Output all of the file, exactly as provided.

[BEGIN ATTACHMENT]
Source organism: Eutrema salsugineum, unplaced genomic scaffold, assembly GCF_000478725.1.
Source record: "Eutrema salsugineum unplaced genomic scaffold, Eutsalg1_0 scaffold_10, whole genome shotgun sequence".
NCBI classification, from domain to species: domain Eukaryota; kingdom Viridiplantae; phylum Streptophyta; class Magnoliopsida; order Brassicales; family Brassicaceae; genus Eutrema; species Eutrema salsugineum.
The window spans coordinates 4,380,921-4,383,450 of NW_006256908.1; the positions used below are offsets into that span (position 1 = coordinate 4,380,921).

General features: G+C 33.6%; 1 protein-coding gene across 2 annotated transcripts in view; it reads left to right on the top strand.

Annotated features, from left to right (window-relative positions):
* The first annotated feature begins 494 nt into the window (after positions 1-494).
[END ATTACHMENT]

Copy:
Source organism: Eutrema salsugineum, unplaced genomic scaffold, assembly GCF_000478725.1.
Source record: "Eutrema salsugineum unplaced genomic scaffold, Eutsalg1_0 scaffold_10, whole genome shotgun sequence".
NCBI classification, from domain to species: domain Eukaryota; kingdom Viridiplantae; phylum Streptophyta; class Magnoliopsida; order Brassicales; family Brassicaceae; genus Eutrema; species Eutrema salsugineum.
The window spans coordinates 4,380,921-4,383,450 of NW_006256908.1; the positions used below are offsets into that span (position 1 = coordinate 4,380,921).

General features: G+C 33.6%; 1 protein-coding gene across 2 annotated transcripts in view; it reads left to right on the top strand.

Annotated features, from left to right (window-relative positions):
* The first annotated feature begins 494 nt into the window (after positions 1-494).